RF: No tax proposal on the horizon would threaten prosperous voters’ ability to buy what they need. But since higher taxes leave these people with less money to spend, it’s totally natural for them to worry about whether they could still afford the special extras they want. But because such things are inherently in short supply, the way you get them is to outbid others who also want them. And your ability to do that depends only on your relative bidding power, which is completely unaffected when you and your peers all pay more in taxes. The same penthouse apartments with 360° views end up in exactly the same hands as before. If enough people understood why higher taxes wouldn’t require painful sacrifices, progress in securing funding to face environmental challenges would suddenly become possible.


Join us on 1/20 to hear more from Robert Frank on harnessing the power of social influence to help build support for environmental policies. Tickets are on sale now

Some Information about Misinformation: A Conversation with Samuel Woolley

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Information literacy is an essential ingredient in a healthy democracy. Samuel Woolley will arrive on Town Hall’s stage on January 9 to discuss his new book The Reality Game. It shows how the breakneck rate of technological change is making information literacy nearly impossible. Woolley argues for a new culture of invention, one built around accountability, and especially transparency.

He recently sat down with Town Hall’s Jonathan Shipley to discuss bots, bias, and Facebook.

JS: What initially got you interested in misinformation?

SW: I first got interested in digital misinformation during the Arab Spring and Occupy Wall Street—offline protests that made serious use of social media tools like Twitter, Facebook, and YouTube to organize and communicate. I noticed, during these protests and participants’ use of digital tools, that the internet wasn’t only getting used for democratic ideals or to aid the people fighting back against authoritarian regimes. In fact, it looked like the regimes and their supporters were also using these same social media platforms in attempts to artificially amplify their own talking points. They were building armies of fake accounts—known as sock puppets and, when automated, political bots—to massively spin things in their favor. A small group of researchers, including my collaborator Philip Howard and I, quickly discovered that these coordinated “computational propaganda” (as we began calling them) campaigns were also being used to attack and defame opposition leaders. Bot armies were simultaneously co-opting the hashtags the activists were using to coordinate and filling them with misinfo, spam and noise—making it so the platforms became less viable tools for communication. After running early analyses on these circumstances, we began to widen our net to focus on whether similar tactics were being used around the globe. The punchline is well known to most people now, but suffice it to say that we found similar tactics being used during almost all online conversations surrounding the elections and other important events we examined—from Australia to Venezuela.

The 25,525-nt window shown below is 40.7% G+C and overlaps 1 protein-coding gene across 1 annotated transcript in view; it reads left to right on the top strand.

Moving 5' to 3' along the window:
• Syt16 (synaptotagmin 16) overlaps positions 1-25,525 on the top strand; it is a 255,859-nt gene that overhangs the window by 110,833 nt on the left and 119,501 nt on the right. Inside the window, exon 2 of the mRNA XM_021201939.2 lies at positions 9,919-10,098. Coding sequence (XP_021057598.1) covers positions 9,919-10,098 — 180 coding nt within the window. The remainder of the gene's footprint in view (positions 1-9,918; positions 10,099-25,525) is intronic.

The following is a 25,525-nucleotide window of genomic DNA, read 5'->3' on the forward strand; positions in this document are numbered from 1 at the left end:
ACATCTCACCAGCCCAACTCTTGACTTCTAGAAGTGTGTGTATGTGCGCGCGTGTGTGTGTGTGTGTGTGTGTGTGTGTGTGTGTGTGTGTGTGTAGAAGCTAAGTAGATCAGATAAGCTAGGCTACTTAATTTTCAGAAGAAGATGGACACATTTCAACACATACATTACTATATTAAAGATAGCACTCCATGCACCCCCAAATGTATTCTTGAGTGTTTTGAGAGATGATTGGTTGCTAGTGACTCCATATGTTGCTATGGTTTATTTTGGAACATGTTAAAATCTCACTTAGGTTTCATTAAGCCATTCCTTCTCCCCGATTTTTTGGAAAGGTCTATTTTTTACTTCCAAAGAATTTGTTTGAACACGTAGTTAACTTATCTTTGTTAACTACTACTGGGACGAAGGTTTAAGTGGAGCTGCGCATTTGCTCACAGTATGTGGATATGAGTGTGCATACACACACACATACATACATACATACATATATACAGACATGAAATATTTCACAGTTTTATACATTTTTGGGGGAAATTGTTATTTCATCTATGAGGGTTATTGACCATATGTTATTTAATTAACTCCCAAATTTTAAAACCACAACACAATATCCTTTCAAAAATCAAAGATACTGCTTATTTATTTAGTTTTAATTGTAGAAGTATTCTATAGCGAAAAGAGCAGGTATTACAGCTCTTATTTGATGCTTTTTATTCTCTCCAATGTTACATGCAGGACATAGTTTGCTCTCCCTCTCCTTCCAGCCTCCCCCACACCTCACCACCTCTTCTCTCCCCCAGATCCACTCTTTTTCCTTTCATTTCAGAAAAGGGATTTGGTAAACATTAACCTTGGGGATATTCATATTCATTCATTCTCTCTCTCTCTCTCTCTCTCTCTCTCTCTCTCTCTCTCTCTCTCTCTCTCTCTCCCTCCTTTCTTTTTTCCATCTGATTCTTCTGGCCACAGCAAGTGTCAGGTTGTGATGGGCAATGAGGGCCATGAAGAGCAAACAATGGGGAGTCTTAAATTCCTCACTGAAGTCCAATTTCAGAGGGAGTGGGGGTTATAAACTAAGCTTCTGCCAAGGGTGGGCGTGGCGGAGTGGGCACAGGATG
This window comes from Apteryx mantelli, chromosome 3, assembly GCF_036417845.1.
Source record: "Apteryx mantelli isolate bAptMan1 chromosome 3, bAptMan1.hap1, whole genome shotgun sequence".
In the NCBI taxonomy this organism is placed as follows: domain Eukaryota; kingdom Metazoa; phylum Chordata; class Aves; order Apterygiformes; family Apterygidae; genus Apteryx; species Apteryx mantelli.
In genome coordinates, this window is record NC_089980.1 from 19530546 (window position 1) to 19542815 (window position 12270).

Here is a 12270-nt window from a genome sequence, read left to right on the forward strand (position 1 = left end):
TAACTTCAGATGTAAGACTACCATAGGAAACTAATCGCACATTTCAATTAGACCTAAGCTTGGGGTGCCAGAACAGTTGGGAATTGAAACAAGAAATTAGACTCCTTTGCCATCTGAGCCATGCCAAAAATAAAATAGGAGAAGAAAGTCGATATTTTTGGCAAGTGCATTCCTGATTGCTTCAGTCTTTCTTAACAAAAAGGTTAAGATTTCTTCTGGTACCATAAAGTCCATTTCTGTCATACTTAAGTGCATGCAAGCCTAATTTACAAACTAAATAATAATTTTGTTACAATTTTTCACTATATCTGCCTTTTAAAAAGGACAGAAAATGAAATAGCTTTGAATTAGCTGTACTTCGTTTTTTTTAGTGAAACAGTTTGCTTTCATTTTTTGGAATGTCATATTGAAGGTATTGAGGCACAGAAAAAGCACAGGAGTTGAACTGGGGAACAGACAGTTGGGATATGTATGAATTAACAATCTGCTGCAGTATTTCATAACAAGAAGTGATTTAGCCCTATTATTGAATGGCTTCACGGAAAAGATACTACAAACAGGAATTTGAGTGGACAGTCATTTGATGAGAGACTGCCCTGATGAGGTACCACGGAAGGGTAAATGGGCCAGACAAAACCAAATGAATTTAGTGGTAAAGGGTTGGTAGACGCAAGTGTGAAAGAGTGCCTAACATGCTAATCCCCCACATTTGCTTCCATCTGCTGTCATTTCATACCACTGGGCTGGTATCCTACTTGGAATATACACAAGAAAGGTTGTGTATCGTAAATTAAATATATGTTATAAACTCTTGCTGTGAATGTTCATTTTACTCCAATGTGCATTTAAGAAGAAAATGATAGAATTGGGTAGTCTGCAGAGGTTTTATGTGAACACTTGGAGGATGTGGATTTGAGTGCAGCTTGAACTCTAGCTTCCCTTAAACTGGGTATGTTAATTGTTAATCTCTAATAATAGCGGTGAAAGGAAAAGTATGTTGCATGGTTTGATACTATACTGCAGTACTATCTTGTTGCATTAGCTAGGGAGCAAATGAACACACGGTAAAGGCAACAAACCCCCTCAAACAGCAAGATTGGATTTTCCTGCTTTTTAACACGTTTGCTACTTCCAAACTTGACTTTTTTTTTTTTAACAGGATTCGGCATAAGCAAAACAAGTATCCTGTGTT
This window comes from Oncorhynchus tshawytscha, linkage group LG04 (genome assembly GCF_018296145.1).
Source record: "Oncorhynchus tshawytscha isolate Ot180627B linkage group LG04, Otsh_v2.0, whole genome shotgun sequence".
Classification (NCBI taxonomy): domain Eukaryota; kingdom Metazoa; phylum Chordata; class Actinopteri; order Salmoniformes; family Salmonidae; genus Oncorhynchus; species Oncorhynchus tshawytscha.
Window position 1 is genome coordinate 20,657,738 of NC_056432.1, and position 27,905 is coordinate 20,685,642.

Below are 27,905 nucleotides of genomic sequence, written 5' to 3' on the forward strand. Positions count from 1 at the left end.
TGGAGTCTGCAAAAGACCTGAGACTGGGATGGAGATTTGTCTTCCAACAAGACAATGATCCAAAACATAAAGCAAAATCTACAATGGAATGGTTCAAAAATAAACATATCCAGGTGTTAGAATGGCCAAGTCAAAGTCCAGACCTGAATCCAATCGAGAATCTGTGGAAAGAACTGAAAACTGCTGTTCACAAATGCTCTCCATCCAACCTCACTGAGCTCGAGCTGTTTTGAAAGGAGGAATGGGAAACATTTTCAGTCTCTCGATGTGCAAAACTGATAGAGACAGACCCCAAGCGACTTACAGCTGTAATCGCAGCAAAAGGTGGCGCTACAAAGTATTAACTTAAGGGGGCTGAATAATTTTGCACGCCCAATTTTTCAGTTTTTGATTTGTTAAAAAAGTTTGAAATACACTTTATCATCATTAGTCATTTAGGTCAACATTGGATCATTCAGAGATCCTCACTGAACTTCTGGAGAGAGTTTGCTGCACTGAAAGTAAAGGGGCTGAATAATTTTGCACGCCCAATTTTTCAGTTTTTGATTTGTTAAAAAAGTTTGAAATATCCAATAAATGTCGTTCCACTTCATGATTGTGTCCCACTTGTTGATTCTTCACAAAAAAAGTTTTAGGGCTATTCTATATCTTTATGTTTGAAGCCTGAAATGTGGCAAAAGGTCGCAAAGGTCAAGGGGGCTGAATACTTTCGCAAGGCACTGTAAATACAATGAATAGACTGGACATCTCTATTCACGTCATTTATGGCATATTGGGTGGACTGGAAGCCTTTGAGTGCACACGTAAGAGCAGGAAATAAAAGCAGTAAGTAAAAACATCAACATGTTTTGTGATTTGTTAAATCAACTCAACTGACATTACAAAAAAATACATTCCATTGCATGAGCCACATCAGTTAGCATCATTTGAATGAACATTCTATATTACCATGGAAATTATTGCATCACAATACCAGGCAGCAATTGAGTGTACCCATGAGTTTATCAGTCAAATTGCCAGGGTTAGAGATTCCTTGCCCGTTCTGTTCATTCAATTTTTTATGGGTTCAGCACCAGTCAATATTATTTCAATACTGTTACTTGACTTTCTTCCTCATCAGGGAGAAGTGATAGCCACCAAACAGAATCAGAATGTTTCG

JS: What can we do, John and Jane Q. Public, do to combat it? How can we tell fact from fiction these days?

SW: I think that the public should have hope for several reasons, and also that there are several things we can do to combat misinfo, disinfo, and computational propaganda. First, it’s important to note that the very fact that we are having serious public discussions about the problems associated with misinfo and “fake news” (though I prefer not to use this particular term) is a win for truth. Those who work to spread fiction, for political purposes or otherwise, have a much harder time spreading junk news and other informational garbage when people are savvy to the problem—as some have said, “sunlight is the best disinfectant” when it comes to such issues. When my teammates and I first started studying and reporting on these problems in 2013, it was very difficult to get anyone, let alone tech firms, to pay attention. Now, stories about misinformation are everywhere you look. 

Social media firms are also responding, some more effectively than others. 

There are also tools people can use to track social media bot accounts and false narratives. BotOmeter allows people to plug in Twitter accounts handles and, using numerous parameters, learn if a suspicious account is actually automated. BotCheck.me, from RoBhat Labs in Berkeley, has similar uses. The team at RoBhat also have tools like NewsBotAI, which assesses bias in news articles, Surfsafe.me, which assesses author credibility, and FactCheck.me, which works for cluster automated behaviour and improve response times to misinfo attacks. On top of this, teams at the Center for Media Engagement at UT Austin, FirstDraft, Data and Society, the SMaPP Lab at NYU, the Digital Intelligence Lab at IFTF,  the German Marshall Fund, the Digital Forensic Research Lab at the Atlantic Council and others are constantly releasing top notch research and deploying exciting new tools to combat misinformation and bolster solid reporting.